Woman of The Month – Sarojini Naidu
“As long as I have life, as long as blood flows through this arm of mine, I shall not leave the cause of freedom…I am only a woman, only a poet. But as a woman, I give to you the weapons of faith and courage and the shield of fortitude. And as a poet, I fling out the banner of song and sound, the bugle call to battle. How shall I kindle the flame which shall waken you men from slavery...”
Sarojini Naidu lived by these lines that she had written ages ago. So, it seems just right to celebrate the woman who made a difference to the people around her, to the world of literature and to her country especially because it is currently woman’s day month. Today, the 3rd of March is the day; the Nightingale of India Sarojini Naidu flew away to the heavens forever.
Sarojini Naidu’s poem PALANQUIN BEARERS was the first poem that I read while in school. The lines,
LIGHTLY, O lightly we bear her along,
She sways like a flower in the wind of our song;
She skims like a bird on the foam of a stream,
She floats like a laugh from the lips of a dream
continue to mesmerize me like they did ages ago. I suppose it was her ability to lift the reader from reality into the beautiful ‘singsong’ world of her poetry that brought many poetry lovers closer to her works. In spite of her poetry expressing emotions and thoughts in English, they communicated the sensitivity of the Indian soul. We all know of her as the Nightingale of India, but in fact, it was the freedom struggle that revealed to us how very talented and courageous she really was. Political activist, feminist, poet-writer and orator – she was indeed a superwoman. Most of us women are trying hard to balance responsibilities. Sarojini Naidu is indeed an inspiration!
Despite great ambitions to pursue higher studies Sarojini was constantly plagued by ill health. She married her friend Dr. Govindurajulu Naidu at the age of nineteen amidst great opposition from both sides thus, creating a scandal in her conservative times breaking all bonds of caste and community. (Remember, Sarojini was a Bengali by birth). Letters by snail mail are something that I miss receiving and writing. I want to share with you a letter written by Sarojini to her daughter Leilamani Naidu from the Le Grand Hotel, Marseille in the year 1921. It reveals the intensity of her affection when mother and daughter were living far away from each other.
The letter reads:
My beloved little child:
This is my last night in Europe, in this great foreign, arrogant continent where through my song and speech and struggle I have won a place for India. Now I am glad to set my face homewards once more to serve India with speech and song and struggle: the one poignant regret I have is that I leave you behind – alone. …. My little girl, how I have tried to shield and guard you, to save you from the suffering and disillusion arising out of your own too eager, too exacting demands upon friendships and affections and understandings, unused and unable to endure the strain of such fury and insistent demands… When you have resented what you thought was an attempt to curb and control and hamper you, I assure you my darling there was nothing but the purest, most deepest comprehending mother-love, trying to safeguard you from the results of your own impetuous and vivid nature and impulses – so harshly misjudged and misconstrued by even those who seemed to you most of necessity to understand an appreciate… It is because I want to protect you from suffering such as I had to endure in my youth because my temperament and ideas were different – they are different – from what the world accepts and understands – that I tried to guide you… Remember that you have to help India to be free and the children of tomorrow to be freeborn citizens of a free land therefore – if you are true to your country’s need you must recognize the responsibility of your Indian womanhood. Nothing in your speech or action should cause the progress of Indian women to suffer; nothing in yourself should give room for wretched reactionary slave – minds to say “This comes of giving too much education and freedom to our women.” Think over it my darling. Be great my little child, fulfill yourself nobly in accordance with all the profound and beautiful impulses and ideals of your nature… but always remembering that you are the symbol of India. And may God prosper you in all things. I love you my baby. You will never know how dearly, and with what anxious and yearning tenderness…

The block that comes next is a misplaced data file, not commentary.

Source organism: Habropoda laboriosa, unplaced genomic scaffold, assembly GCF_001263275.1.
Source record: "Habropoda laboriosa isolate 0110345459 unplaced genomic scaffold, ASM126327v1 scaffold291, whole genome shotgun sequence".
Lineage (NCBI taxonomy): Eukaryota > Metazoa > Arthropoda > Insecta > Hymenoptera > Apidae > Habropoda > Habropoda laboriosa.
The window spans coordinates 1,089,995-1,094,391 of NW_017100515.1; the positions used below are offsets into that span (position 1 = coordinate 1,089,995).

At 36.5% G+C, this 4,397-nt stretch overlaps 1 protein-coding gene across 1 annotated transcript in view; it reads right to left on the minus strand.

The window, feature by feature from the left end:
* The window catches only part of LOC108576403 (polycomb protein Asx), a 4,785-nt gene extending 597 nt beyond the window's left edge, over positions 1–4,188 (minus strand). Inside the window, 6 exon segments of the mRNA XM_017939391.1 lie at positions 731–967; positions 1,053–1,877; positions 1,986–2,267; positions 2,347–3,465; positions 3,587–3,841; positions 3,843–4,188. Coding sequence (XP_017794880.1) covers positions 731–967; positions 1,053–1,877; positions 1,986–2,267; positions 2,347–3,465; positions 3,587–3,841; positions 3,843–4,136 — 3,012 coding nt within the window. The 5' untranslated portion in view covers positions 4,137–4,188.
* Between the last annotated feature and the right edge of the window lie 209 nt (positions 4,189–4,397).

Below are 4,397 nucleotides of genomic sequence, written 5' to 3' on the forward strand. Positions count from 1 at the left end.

Well, goodnight my little Papi and good bye!
You are the guardian of my Jewel of Delight… Beware! Be faithful to your trust and keep the treasure of your soul incorruptible.
Such beautiful words from a wonderful woman!
It needed courage and a strong will to be Sarojini Naidu during her times when the country was passing through the roughest period in history, when women were not entitled to the kind of freedom we take for granted today. She could have very well settled down with her family but the poet and sensitive soul in her did not permit her to forget her duties towards her country. For someone fond of silk and jewellery she gave it up all to don the khadi for the cause of her country. As a political leader she used her power of oratory, her sincerity and patriotism to captivate innumerable people both in India and abroad. A leading foreign journal once described her as a “Joan of Arc who rose to inspire India.”
Even for death this great woman had a poem ready.
TARRY a while, O Death, I cannot die
While yet my sweet life burgeons with its spring;
Fair is my youth, and rich the echoing boughs
Where dhadikulas sing.
Tarry a while, O Death, I cannot die
With all my blossoming hopes unharvested,
My joys ungarnered, all my songs unsung,
And all my tears unshed.
Tarry a while, till I am satisfied
Of love and grief, of earth and altering sky;
Till all my human hungers are fulfilled,
O Death, I cannot die!
A nightingale she was in true spirit.